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The previous chapters have covered all the general things you need to know about how to eat safely on a cruise ship with your special diet. From planning, to specific venues, to staff, to how to resolve mistakes—you’re good to go.
But to ensure the absolute best experience, you need to take things further. To understand why some problems seem to keep happening, why they’re often hard to fix, and why they can be so frustrating.
We’re now going to take a deep dive into the root causes behind most big problems. By better understanding these causes, you’re not only better equipped to solve problems if they do happen, but far more likely to detect and even completely avoid them happening in the first place.
One significant aspect of cruise staff training and performance that can work against you is the emphasis on getting things done quickly. For staff, cruise ships are a very fast-paced work environment, particularly in the dining rooms. And when problems do arise, the instinct is to do whatever it takes to correct the problems as soon as possible. I assume this is because in general, guests who have to wait longer for things are less happy than those who don’t have to wait.
The downside is that, as everyone knows, more mistakes happen when people are in a rush. Particularly when you’re dealing with food safety issues that could result in you getting sick, you need to work against this instinct for the staff to go fast. You need to take away the fear that you’ll be upset if things take a bit longer.
When discussing your dietary needs with servers or others, make it very clear that you’re okay if things take a little bit longer so that you’re sure it’s done correctly. Your standard for happiness is a meal that fits your special needs and that you can eat safely, not one that is ready in a hurry. Remind them of that if necessary, particularly if a mistake is made and something needs to be changed. Remember, you’re fighting against their training here.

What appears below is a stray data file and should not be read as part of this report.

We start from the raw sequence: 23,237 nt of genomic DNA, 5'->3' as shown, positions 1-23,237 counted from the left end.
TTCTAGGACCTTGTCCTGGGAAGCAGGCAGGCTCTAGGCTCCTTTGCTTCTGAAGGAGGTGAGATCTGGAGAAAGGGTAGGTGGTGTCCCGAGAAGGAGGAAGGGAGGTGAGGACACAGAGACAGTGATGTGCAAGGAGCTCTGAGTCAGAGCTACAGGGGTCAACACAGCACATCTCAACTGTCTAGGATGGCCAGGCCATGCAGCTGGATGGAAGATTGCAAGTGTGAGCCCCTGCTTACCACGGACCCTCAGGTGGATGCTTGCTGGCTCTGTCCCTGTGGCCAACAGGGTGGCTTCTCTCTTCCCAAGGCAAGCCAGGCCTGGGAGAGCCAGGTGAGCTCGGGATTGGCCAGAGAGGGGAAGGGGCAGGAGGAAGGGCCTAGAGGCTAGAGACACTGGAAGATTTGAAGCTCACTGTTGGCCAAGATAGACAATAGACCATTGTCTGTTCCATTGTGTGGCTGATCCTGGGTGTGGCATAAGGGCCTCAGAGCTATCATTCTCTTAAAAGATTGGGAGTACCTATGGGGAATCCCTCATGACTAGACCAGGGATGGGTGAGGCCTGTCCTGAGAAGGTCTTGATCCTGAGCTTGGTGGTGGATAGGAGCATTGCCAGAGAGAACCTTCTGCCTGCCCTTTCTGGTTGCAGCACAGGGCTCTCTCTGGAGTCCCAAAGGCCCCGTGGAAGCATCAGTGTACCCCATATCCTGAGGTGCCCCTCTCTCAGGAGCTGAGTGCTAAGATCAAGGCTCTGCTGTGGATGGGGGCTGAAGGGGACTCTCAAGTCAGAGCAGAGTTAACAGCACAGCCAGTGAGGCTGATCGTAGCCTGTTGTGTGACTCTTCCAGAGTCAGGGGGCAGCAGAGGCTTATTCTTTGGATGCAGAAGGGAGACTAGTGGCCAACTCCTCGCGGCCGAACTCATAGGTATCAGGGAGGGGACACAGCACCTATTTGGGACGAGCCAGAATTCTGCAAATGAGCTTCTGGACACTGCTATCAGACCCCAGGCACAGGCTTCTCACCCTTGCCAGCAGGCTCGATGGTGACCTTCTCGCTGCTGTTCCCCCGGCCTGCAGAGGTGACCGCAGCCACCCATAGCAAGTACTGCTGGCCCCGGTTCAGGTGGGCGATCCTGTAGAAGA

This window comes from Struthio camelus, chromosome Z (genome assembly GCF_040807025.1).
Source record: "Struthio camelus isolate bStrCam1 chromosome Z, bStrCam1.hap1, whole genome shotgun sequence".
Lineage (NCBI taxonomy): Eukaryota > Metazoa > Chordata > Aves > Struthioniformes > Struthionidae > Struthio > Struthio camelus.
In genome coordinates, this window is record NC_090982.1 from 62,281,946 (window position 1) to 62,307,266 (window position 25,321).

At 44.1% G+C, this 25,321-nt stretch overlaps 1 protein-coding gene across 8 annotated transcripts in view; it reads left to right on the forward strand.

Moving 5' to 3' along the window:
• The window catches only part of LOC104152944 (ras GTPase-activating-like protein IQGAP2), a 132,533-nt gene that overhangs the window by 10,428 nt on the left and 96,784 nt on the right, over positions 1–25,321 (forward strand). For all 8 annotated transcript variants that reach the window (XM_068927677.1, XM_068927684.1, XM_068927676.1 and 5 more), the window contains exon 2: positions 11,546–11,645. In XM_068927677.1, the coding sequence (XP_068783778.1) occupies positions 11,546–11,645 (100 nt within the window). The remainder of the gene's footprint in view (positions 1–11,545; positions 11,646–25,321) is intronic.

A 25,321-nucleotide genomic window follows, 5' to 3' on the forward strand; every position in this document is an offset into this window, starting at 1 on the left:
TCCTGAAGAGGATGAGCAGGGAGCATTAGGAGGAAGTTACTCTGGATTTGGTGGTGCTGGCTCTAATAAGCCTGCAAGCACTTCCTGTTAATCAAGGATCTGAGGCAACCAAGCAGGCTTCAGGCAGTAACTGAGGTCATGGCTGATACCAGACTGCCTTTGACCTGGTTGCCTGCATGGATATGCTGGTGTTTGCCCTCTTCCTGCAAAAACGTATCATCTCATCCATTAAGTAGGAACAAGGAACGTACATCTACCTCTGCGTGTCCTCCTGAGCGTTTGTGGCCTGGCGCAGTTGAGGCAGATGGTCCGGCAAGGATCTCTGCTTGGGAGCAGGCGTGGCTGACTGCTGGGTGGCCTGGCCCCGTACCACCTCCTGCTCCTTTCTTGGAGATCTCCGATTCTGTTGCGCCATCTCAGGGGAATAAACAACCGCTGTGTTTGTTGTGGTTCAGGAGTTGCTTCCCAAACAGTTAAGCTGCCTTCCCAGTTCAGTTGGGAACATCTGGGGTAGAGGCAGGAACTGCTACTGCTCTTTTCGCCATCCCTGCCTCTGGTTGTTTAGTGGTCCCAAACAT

And not only say that you want things safe not fast, but mean it. This may be difficult (I usually hate waiting for things), but it comes down to what is most important. And following through on what you say is an important part of being respectful and a good partner to the staff.
Another issue related to staff training and work environment is the need to be helpful. Now, don’t get me wrong, helpful is not a bad thing! But sometimes even helpful can be taken too far. Here are a few examples, all from within a single 24 hour period, on a cruise we did just before this book was finalized.
One day, we had a short lunch break between two scheduled activities, so headed to the buffet. The Maître d’ had mentioned there were gluten free pizza crusts available, so we asked the cook manning the pizza station if he could make us one. He was hesitant, and it was pretty clear he didn’t have everything at hand right then and there. That was fine with us, and we told him so. He then got very insistent that he would make us a pizza, it would just take a bit more time, and would we be able to come back in half an hour? We told him we were perfectly happy having something else, but he remained insistent. We eventually agreed.